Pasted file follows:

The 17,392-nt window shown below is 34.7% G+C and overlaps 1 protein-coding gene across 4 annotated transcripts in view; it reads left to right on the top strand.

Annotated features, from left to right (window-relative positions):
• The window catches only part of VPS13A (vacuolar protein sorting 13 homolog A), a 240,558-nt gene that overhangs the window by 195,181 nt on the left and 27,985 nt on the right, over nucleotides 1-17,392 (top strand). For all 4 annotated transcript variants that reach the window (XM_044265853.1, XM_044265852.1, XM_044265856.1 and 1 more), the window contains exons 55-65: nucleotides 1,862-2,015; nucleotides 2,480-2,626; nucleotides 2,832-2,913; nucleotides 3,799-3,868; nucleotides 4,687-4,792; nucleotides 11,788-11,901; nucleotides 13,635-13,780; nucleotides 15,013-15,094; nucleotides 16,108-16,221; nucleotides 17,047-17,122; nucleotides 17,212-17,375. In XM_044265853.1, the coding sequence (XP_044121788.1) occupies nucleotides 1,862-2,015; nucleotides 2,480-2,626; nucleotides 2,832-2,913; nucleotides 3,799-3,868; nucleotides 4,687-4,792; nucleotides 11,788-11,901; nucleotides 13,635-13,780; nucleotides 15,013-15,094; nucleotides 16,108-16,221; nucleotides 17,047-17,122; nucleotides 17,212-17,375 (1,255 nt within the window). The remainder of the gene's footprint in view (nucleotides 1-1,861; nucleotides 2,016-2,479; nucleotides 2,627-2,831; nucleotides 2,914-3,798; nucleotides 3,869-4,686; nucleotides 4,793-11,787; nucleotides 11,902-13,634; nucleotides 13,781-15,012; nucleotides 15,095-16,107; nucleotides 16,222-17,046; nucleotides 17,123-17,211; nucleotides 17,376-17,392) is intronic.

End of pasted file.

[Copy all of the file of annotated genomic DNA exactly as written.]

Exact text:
The 17,392-nt window shown below is 34.7% G+C and overlaps 1 protein-coding gene across 4 annotated transcripts in view; it reads left to right on the top strand.

Annotated features, from left to right (window-relative positions):
• The window catches only part of VPS13A (vacuolar protein sorting 13 homolog A), a 240,558-nt gene that overhangs the window by 195,181 nt on the left and 27,985 nt on the right, over nucleotides 1-17,392 (top strand). For all 4 annotated transcript variants that reach the window (XM_044265853.1, XM_044265852.1, XM_044265856.1 and 1 more), the window contains exons 55-65: nucleotides 1,862-2,015; nucleotides 2,480-2,626; nucleotides 2,832-2,913; nucleotides 3,799-3,868; nucleotides 4,687-4,792; nucleotides 11,788-11,901; nucleotides 13,635-13,780; nucleotides 15,013-15,094; nucleotides 16,108-16,221; nucleotides 17,047-17,122; nucleotides 17,212-17,375. In XM_044265853.1, the coding sequence (XP_044121788.1) occupies nucleotides 1,862-2,015; nucleotides 2,480-2,626; nucleotides 2,832-2,913; nucleotides 3,799-3,868; nucleotides 4,687-4,792; nucleotides 11,788-11,901; nucleotides 13,635-13,780; nucleotides 15,013-15,094; nucleotides 16,108-16,221; nucleotides 17,047-17,122; nucleotides 17,212-17,375 (1,255 nt within the window). The remainder of the gene's footprint in view (nucleotides 1-1,861; nucleotides 2,016-2,479; nucleotides 2,627-2,831; nucleotides 2,914-3,798; nucleotides 3,869-4,686; nucleotides 4,793-11,787; nucleotides 11,902-13,634; nucleotides 13,781-15,012; nucleotides 15,095-16,107; nucleotides 16,222-17,046; nucleotides 17,123-17,211; nucleotides 17,376-17,392) is intronic.